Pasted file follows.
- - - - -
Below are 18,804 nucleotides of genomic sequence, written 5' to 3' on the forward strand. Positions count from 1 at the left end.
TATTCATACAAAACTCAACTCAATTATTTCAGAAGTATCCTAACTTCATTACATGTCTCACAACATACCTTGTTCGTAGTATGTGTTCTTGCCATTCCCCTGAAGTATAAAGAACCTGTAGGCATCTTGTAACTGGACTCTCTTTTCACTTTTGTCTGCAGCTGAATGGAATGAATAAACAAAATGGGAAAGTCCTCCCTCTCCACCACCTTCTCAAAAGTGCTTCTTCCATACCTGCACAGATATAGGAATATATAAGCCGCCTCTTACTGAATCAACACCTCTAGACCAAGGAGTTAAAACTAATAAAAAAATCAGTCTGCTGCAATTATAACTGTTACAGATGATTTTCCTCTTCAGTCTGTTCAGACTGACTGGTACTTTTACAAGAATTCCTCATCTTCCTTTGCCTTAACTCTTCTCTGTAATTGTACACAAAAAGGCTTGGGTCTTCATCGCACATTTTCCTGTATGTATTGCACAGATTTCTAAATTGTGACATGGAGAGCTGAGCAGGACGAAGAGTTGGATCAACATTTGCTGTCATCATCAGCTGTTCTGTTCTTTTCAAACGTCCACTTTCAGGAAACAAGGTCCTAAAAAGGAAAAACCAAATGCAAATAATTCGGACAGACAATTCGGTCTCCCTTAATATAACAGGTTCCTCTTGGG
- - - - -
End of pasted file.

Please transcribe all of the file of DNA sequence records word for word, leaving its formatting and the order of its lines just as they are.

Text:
Below are 18,804 nucleotides of genomic sequence, written 5' to 3' on the forward strand. Positions count from 1 at the left end.
TATTCATACAAAACTCAACTCAATTATTTCAGAAGTATCCTAACTTCATTACATGTCTCACAACATACCTTGTTCGTAGTATGTGTTCTTGCCATTCCCCTGAAGTATAAAGAACCTGTAGGCATCTTGTAACTGGACTCTCTTTTCACTTTTGTCTGCAGCTGAATGGAATGAATAAACAAAATGGGAAAGTCCTCCCTCTCCACCACCTTCTCAAAAGTGCTTCTTCCATACCTGCACAGATATAGGAATATATAAGCCGCCTCTTACTGAATCAACACCTCTAGACCAAGGAGTTAAAACTAATAAAAAAATCAGTCTGCTGCAATTATAACTGTTACAGATGATTTTCCTCTTCAGTCTGTTCAGACTGACTGGTACTTTTACAAGAATTCCTCATCTTCCTTTGCCTTAACTCTTCTCTGTAATTGTACACAAAAAGGCTTGGGTCTTCATCGCACATTTTCCTGTATGTATTGCACAGATTTCTAAATTGTGACATGGAGAGCTGAGCAGGACGAAGAGTTGGATCAACATTTGCTGTCATCATCAGCTGTTCTGTTCTTTTCAAACGTCCACTTTCAGGAAACAAGGTCCTAAAAAGGAAAAACCAAATGCAAATAATTCGGACAGACAATTCGGTCTCCCTTAATATAACAGGTTCCTCTTGGG